Summary: A message on prayer.


John 14:12-15

INTRO: A close study of the N.T. will reveal that Jesus did not promise answers to any prayer but only to certain kinds of prayers. What kind of prayers does God answer? What conditions must be fulfilled before answers will come? No passage in the N.T. so clearly answers these questions as does this text in John’s Gospel. The Master Himself mentions four conditions of prayer.


Jesus said that answered prayers are those uttered on the basis of faith. Faith, which is the key ingredient in the Christian life, is also the key ingredient in prayer (Mark 11:24). The reception of prayer depends on the perception of faith.

What is faith? The N.T. is filled with both demonstrations and discussions of faith. In only one place is a definition given (Heb. 11:6). Most of us go to God with our prayers like the little girl who comes up to us wanting to sell girl scout cookies. “I don’t suppose you want to buy any cookies, do you?”

God does not answer such prayers. Prayers which God answers are prayers spoken in the atmosphere of expectancy by a Christian who believes that God is and that He is the rewarder of those who diligently seek Him.


A second condition is noticed when we look at the con-text in which Jesus puts the promise of answered prayer (v. 12) Six times in this last discourse of Jesus before His death, the Master repeated the unlimited promise of answered prayer (14:13; 14; 15:7; 16; 16:23; 24). But notice that the promise of the free use of Jesus’ name and the unlimited potential of answered prayer is connected to the doing of His works.

When you bow before the Father and lift your requests to Him, for what purpose do you make these requests? Do you make your requests in order to fulfill your wishes, or to fortify yourself to do God’s work? To be satisfied within yourself, or to be strengthened for service?

For the Christian who prays for power and perception because he needs these things for the work of the Master, answered prayers will be a reality.


Jesus said in our text (v. 13). What does it mean to pray in Jesus’ name?

Simply adding the phrase in Jesus’ name to the end of the prayer will not satisfy the meaning of Jesus’ statement. Actually, this condition has more to do with the way we live than with the way we pray. To pray in Jesus name implies union with Jesus. Several analogies form common life will clarify this meaning.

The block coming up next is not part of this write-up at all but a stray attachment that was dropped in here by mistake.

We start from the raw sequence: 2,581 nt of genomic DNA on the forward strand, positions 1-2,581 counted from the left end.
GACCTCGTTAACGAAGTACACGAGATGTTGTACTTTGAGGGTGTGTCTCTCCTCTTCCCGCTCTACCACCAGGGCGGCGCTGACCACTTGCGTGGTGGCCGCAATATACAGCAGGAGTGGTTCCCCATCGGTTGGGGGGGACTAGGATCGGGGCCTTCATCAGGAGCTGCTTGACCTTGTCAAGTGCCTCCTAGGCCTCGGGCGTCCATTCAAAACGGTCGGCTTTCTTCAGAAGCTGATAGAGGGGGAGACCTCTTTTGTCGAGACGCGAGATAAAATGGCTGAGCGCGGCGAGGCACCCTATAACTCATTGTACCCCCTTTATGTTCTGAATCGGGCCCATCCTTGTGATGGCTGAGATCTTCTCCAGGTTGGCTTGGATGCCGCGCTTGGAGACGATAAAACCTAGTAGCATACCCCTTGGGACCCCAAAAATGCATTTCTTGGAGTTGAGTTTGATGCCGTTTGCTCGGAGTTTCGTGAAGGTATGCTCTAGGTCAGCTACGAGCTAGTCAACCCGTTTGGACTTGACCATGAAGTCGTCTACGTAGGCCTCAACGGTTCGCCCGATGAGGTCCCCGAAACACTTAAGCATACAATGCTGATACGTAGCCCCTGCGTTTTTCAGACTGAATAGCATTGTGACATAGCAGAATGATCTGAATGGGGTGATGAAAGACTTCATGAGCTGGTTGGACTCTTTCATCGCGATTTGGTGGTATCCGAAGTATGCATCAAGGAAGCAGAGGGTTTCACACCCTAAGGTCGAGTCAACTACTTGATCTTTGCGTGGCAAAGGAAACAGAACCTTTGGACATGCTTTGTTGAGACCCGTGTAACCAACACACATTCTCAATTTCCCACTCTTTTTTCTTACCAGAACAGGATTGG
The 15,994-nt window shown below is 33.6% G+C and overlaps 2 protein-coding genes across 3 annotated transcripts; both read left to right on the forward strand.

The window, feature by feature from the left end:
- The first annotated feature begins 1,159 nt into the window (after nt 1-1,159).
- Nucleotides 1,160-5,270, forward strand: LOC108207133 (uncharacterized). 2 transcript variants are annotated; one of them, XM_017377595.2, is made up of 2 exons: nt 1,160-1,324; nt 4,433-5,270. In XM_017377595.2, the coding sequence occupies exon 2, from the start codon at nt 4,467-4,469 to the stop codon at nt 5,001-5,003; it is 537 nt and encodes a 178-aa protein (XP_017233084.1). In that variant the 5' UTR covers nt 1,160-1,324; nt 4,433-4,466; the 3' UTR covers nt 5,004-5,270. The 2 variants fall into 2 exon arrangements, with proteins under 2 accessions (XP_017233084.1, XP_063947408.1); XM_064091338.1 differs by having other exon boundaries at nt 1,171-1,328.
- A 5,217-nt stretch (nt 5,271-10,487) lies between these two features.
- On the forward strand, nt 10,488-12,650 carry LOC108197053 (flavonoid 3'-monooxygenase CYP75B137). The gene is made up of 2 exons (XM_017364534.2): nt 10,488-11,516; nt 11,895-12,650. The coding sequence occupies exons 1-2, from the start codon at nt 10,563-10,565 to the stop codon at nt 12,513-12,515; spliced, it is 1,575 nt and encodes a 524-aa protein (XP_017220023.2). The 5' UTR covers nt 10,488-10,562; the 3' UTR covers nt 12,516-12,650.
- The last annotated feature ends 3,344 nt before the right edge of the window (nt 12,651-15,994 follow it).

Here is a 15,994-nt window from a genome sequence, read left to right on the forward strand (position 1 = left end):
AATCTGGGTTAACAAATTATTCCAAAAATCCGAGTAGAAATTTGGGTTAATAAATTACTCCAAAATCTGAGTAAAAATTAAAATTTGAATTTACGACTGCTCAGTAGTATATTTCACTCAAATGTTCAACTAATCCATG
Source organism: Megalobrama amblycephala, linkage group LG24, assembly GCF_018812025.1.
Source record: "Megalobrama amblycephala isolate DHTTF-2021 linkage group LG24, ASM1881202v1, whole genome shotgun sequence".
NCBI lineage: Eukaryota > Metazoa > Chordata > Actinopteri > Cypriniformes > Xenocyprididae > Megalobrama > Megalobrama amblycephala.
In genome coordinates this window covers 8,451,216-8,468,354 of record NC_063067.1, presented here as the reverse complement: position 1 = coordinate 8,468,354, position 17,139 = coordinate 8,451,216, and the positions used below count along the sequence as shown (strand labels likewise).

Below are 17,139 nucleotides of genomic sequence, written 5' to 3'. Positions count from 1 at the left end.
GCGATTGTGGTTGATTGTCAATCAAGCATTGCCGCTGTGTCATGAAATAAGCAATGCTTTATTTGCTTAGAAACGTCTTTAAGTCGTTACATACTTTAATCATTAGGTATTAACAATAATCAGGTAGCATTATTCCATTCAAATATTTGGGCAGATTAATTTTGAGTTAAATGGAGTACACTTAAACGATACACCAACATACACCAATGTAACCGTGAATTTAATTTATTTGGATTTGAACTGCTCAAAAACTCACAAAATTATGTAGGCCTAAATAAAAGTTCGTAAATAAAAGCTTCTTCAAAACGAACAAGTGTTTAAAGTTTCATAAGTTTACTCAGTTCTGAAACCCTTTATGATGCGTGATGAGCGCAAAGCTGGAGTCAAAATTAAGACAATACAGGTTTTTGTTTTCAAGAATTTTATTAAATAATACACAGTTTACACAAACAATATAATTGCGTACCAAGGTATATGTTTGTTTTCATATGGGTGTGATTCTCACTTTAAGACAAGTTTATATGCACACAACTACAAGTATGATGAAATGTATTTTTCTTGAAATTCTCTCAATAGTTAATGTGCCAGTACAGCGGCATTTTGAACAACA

In human relationships, a legal union occurs between an employee and employer. If the employee goes to another country to do business for his employer, he has an account that he can draw on in his employer’s name to carry out the business of his employer.

In human relationships, a life union occurs between a father and son. The child has the father’s name because he has his life. Many times the son is honored or helped simply because he carries his father’s name.

In human relationships, a love union occurs between a husband and wife. The woman usually takes her husband’s name, and then has full use of it. She can write checks on that name and make purchases in that name.

Each of these three human unions is illustrative of the spiritual union that we have with Christ. To pray in Jesus’ name means to have a union of interest, life, or love with Him. This privilege is ours only if we abide in Christ and allow Him to abide in us.


In verse 13, Jesus gives yet another condition of answered prayer. Our prayer will be answered if the ultimate aim of our prayer is to glorify the Father. If there is no prospect of God’s glory being obtained through our prayer, that prayer will not be answered.

When the whole life in all its parts is given up to the glory of God, then we can really pray to His glory too. And only then will God answer our prayers.

CONC: Are you meeting the conditions of prayer as established by Jesus. If so, then your prayer life is effective. If not, when you make the necessary changes to conform with these standards, you too, will have an effective prayer life.

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